(An intimidating battleship appears once your wanted level with the sentinel space police escalates to a 5 star rating. Spoiler: It looks a lot scarier than it is.)

After the first few days had passed, I finally started to settle into the rhythm of No Man’s Sky, mining away at gold deposits and making millions of space quid, upgrading my gear to sprint for longer or make my mining laser more effective. Admittedly, there is an odd satisfaction to be gained from these ventures (especially considering the severe limitations of your starting gear) and muting the volume and replacing it with music or a podcast can make each session downright enjoyable. However, my newfound affection did not last long, as I soon discovered a source of yet deeper frustration.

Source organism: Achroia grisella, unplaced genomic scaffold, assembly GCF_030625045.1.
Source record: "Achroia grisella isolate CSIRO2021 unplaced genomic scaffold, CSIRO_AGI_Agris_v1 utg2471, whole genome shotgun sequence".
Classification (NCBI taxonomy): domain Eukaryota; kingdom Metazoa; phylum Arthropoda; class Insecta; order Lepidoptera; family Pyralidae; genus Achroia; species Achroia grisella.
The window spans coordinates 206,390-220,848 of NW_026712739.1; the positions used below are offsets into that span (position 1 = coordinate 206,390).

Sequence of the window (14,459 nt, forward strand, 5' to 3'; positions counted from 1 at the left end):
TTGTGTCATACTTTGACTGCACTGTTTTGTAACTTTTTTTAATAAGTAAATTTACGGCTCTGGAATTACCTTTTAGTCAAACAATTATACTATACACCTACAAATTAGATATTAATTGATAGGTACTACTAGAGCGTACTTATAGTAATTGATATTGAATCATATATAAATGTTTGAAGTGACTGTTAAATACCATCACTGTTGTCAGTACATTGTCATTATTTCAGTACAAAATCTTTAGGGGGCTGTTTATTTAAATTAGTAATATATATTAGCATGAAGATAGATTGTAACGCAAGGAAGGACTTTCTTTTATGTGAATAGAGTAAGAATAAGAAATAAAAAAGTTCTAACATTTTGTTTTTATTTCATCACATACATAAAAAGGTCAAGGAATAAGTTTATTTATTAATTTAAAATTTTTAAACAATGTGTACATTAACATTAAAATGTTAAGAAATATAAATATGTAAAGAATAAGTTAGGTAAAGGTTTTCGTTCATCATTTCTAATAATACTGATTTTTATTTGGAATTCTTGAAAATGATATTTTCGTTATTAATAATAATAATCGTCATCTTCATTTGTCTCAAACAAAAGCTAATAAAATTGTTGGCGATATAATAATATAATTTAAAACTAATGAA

By design, rather than letting you find that one ship or multitool you really like and letting you constantly improve it over the course of the game, No Man’s Sky asks you to replace your gear all the time. Unlike your exosuit, ships and multitools cannot be outfitted with additional inventory slots needed for upgrades. This means having to discard them frequently in exchange for ones with higher slot counts. Worse yet, the models available for purchase will deliberately only ever present a slight upgrade over your current setup. This means in order to obtain a ship with the maximum slot size of 48 for example, you would have to burn through dozens of incrementally better throwaway ships first before being offered such an option. Ludicrous prices for ships only exacerbate the frustration further. The only alternative is spending hours upon hours searching for crashed ships (which will purposely represent an even smaller upgrade due to being free) and claiming them regardless of whether you like them, only to advance the asinine progression path, and then grinding out enough money to buy a ship you actually like. Furthermore, any upgrades you had installed cannot be transferred, forcing you to reconstruct them every time you acquire a new ship or multitool.